Last year, Florida passed a deeply flawed law that would have prohibited Facebook, YouTube, Twitter and other large social media companies from “de-platforming” political candidates.
The measure -- which was blocked by U.S. District Court Judge Robert Hinkle in Tallahassee last year -- would have subjected companies with more than 100 million users (or at least $100 million in revenue) to fines of up to $250,000 a day for banning candidates for statewide office, or suspending their accounts for more than 14 days.
That part of the law alone is clearly problematic. Social platforms like Twitter, Facebook and YouTube are private companies, which in the U.S. have a First Amendment right to decide for themselves what material to publish.
But the bill was placed on even shakier legal ground by a provision exempting theme park owners -- including Disney (owner of Walt Disney World).
State legislator Blaise Ingoglia said at the time that the purpose of the exemption was to prevent the streaming service Disney Plus from getting “caught up in this.”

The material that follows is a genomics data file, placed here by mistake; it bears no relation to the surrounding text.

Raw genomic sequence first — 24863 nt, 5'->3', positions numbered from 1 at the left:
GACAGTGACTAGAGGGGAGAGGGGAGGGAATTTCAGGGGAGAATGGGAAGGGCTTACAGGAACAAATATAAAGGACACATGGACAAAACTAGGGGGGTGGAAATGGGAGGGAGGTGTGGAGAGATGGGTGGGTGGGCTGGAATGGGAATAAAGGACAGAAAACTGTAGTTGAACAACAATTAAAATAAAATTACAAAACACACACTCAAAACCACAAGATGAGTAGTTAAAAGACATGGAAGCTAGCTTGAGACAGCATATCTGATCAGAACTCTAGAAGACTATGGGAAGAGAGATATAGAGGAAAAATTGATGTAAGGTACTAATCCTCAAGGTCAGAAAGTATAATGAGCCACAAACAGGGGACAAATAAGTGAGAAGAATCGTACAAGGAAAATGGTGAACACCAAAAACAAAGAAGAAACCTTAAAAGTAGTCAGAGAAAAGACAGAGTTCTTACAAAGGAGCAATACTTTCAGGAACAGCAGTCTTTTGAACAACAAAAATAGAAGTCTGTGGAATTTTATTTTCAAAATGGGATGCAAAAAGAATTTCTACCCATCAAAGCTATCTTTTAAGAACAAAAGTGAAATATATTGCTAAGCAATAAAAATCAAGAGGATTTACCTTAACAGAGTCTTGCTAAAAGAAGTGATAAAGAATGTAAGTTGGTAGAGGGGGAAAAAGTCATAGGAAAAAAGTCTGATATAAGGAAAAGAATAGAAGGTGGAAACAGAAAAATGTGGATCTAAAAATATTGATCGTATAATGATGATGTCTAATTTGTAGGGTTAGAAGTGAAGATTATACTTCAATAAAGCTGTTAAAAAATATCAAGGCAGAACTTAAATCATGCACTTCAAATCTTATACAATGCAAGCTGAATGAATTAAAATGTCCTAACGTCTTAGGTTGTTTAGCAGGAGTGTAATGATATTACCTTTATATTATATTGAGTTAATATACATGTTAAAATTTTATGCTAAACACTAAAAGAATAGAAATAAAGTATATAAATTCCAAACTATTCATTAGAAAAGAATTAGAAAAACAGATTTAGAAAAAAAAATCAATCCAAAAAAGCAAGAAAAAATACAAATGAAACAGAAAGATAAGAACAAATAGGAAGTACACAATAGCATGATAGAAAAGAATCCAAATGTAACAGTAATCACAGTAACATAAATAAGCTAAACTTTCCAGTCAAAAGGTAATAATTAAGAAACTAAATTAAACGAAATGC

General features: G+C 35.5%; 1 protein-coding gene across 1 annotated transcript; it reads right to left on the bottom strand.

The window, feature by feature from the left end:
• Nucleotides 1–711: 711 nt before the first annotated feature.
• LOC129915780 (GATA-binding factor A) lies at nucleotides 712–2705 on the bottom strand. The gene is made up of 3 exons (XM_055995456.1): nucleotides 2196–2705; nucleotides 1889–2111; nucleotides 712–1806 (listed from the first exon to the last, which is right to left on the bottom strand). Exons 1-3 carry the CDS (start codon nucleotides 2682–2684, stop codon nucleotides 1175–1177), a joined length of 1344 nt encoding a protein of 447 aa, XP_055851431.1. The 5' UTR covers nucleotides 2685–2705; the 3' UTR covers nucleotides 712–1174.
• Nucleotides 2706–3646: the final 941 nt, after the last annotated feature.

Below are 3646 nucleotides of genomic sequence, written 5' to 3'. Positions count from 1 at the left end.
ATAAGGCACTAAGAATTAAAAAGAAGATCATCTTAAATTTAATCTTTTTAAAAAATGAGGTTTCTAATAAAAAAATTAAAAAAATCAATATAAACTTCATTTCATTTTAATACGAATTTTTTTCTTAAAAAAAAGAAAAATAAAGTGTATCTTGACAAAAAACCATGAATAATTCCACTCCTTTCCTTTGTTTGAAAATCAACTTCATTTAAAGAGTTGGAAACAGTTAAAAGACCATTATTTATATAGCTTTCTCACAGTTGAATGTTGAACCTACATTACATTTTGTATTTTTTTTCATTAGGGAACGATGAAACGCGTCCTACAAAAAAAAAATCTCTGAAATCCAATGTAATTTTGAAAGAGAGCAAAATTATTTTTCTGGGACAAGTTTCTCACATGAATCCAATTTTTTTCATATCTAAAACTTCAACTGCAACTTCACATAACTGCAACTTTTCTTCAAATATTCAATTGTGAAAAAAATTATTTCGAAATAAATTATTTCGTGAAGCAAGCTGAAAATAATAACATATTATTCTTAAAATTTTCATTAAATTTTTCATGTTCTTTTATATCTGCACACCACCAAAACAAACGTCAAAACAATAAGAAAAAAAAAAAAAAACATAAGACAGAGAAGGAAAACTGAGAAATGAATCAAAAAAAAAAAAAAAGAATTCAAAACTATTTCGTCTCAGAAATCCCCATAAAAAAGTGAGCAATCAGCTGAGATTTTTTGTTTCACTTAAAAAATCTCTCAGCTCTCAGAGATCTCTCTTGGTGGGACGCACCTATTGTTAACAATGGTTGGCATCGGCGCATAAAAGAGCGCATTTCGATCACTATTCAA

The carve-out also allows Disney to purchase Twitter (or any other service) and then ignore the “de-platforming” restrictions that apply to other social media platforms.
When Hinkle blocked enforcement of Florida's law, he wrote that the theme-park exception “discriminates on its face among otherwise-identical speakers.”
Florida is appealing Hinkle's injunction to the 11th Circuit Court of Appeals, which is scheduled to hear arguments on April 28.
In recent weeks, Disney fell out of favor with Florida Governor Ron DeSantis after promising to fight for a repeal of the so-called “Don't Say Gay” law, which restricts classroom discussion about sexual orientation and gender identity.
DeSantis retaliated by calling on lawmakers to pass new measures aimed at Disney -- including one that rescinds the theme-park exception to the social media law. On Wednesday, the Florida Senate did so; lawmakers in the Florida House haven't yet voted.
“I am pleased to see that Florida may remove the theme park exception to its Big Tech legislation,” he tweeted this week. “The district court cited that exception in support of its decision to stay the law. It’s important that common sense laws regulating these digital networks go into effect.”